W3C home > Mailing lists > Public > www-tag@w3.org > July 2002

RE: [Finding] Using Qualified Names (QNames) as Identifiers in Co ntent

From: Hallam-Baker, Phillip <pbaker@verisign.com>
Date: Fri, 26 Jul 2002 10:32:47 -0700
Message-ID: <2F3EC696EAEED311BB2D009027C3F4F405869B44@vhqpostal.verisign.com>
To: "'reagle@w3.org'" <reagle@w3.org>, "Ian B. Jacobs" <ij@w3.org>
Cc: www-tag@w3.org, www-xkms@w3.org

I do not believe that the UDDI schema centric C18N is relevant to the QNAME
point.

The issue with the schema centric C18N is in my view quite different and is
due to the particular way in which .NET manages XML data which attempts to
require as little effort as possible on behalf of the programmer.

If one is using a programming framework which supports metadata (i.e. Open
Genera and .NET) you are going to want to build your XML serialization code
using reflection, you certainly do not want to put an additional burden on
the user of requiring them to annotate their data structures to state which
prefix to use for a namespace.

Another area where the need for schema centric C18N is very clear is in the
composition of XML documents from fragments generated independently.


Finaly I read the architecture board's statement quite differently, they
state that they are not going to consider change on that particular topic as
the legacy usage is significant. I read that as stating that they have not
engaged in a comprehensive examination of the issue because it is moot.


		Phill


> -----Original Message-----
> From: Joseph Reagle [mailto:reagle@w3.org]
> Sent: Thursday, July 25, 2002 5:24 PM
> To: Ian B. Jacobs
> Cc: www-tag@w3.org; www-xkms@w3.org
> Subject: Re: [Finding] Using Qualified Names (QNames) as 
> Identifiers in
> Content
> 
> 
> 
> 
> Thanks, I'm forwarding this finding to the XKMS WG which has, 
> and I presume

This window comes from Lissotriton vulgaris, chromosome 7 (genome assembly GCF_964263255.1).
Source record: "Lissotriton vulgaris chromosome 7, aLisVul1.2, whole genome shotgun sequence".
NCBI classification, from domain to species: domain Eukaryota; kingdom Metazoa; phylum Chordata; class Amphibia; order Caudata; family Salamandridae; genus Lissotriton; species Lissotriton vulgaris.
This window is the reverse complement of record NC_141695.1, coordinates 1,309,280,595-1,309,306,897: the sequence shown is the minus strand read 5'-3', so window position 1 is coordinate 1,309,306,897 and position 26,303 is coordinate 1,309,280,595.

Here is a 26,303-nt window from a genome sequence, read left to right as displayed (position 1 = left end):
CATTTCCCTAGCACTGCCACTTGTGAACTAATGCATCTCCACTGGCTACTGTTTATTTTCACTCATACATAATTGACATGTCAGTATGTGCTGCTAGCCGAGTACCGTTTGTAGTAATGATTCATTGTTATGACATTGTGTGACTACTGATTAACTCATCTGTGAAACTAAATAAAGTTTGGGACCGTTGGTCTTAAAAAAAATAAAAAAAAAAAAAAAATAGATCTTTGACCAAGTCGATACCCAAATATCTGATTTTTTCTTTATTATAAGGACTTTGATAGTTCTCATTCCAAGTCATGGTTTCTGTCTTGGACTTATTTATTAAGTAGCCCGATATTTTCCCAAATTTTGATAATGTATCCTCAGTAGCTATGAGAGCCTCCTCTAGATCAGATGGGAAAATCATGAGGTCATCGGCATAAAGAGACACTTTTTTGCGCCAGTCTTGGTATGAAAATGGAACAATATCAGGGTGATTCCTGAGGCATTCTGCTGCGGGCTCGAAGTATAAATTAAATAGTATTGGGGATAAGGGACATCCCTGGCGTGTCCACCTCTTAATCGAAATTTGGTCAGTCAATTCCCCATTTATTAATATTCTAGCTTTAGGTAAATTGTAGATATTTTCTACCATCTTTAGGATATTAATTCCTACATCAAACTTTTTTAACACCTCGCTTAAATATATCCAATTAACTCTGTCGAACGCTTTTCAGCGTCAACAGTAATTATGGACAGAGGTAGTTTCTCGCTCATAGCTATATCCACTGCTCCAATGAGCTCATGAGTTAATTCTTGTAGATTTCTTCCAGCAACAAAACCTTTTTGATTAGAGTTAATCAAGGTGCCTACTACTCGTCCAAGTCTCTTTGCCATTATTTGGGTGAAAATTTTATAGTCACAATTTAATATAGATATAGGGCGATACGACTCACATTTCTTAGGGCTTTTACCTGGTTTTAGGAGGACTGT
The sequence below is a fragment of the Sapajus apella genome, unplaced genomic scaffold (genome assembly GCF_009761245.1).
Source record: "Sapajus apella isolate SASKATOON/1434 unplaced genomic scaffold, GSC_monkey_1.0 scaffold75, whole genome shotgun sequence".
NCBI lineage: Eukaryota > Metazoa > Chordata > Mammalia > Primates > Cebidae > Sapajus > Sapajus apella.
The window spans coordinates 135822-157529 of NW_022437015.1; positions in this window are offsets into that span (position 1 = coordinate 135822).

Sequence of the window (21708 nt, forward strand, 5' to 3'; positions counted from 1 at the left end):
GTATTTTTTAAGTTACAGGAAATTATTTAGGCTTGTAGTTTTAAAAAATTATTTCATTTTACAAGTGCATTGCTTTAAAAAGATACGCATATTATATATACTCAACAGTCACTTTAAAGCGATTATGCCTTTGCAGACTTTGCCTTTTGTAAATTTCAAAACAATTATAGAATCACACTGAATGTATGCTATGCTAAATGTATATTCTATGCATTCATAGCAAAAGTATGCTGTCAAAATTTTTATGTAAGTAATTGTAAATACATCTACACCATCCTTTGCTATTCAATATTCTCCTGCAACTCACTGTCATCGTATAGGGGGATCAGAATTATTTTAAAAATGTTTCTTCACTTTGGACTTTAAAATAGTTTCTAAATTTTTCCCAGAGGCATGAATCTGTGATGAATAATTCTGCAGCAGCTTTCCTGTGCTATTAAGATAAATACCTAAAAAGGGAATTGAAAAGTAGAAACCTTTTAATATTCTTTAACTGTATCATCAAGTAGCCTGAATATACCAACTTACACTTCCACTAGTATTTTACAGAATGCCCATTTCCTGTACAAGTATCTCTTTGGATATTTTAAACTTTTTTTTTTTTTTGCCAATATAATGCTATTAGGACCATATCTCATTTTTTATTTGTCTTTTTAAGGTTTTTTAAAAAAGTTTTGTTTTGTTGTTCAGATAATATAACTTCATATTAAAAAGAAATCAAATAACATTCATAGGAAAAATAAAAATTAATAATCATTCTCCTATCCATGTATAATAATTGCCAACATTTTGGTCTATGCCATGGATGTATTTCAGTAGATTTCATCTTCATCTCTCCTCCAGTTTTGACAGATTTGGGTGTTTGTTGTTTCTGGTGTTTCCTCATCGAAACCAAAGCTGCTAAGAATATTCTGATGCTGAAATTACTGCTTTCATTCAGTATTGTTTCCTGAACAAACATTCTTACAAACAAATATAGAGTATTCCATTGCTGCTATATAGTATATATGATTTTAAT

> will continue to, use QNames in identifiers:
>   6 Architectural Observations
>   The TAG makes the following observations:
>   Whatever the architectural ramifications of using QNames as 
>   identifiers in contexts other than XML element and attribute names,
>   it is already established practice.
>   It is simply not practical to suggest that this usage should be 
>   forbidden on architectural grounds.
> 
> However, I am concerned with the last point. Elsewhere, the 
> finding states  
> that such usage adds additional constraints on XML 
> processors. I do not 
> think these constraints and their implications are well 
> understood by the 
> community. Consequently, while not prohibited, I think it 
> should, for the 
> time being, being discouraged absent a compelling reason 
> (e.g., XPath and 
> Schema) and clear understanding -- particularly if the only 
> reason is that 
> URIs seem too long. The complexity QNames in attribute values 
> can cause for 
> serialization is shown in [1].
> 
> [1] http://uddi.org/pubs/SchemaCentricCanonicalization-20020710.htm
> 
> On Thursday 25 July 2002 04:21 pm, Ian B. Jacobs wrote:
> > Joseph,
> >
> > In response to the issue you raised involving QNames [1]
> > (registered as TAG issue qnameAsId-18 [2]), the TAG has
> > published "Using Qualified Names (QNames) as Identifiers in
> > Content" [3].
> >
> > Thank you,
> >
> >   - Ian
> >
> > [1] http://lists.w3.org/Archives/Public/www-tag/2002Apr/0204
> > [2] http://www.w3.org/2001/tag/ilist#qnameAsId-18
> > [3] http://www.w3.org/2001/tag/doc/qnameids
> 
> -- 
> 
> Joseph Reagle Jr.                 http://www.w3.org/People/Reagle/
> W3C Policy Analyst                mailto:reagle@w3.org
> IETF/W3C XML-Signature Co-Chair   http://www.w3.org/Signature/
> W3C XML Encryption Chair          http://www.w3.org/Encryption/2001/
> 
Received on Friday, 26 July 2002 13:31:26 GMT

This archive was generated by hypermail 2.2.0+W3C-0.50 : Thursday, 26 April 2012 12:47:10 GMT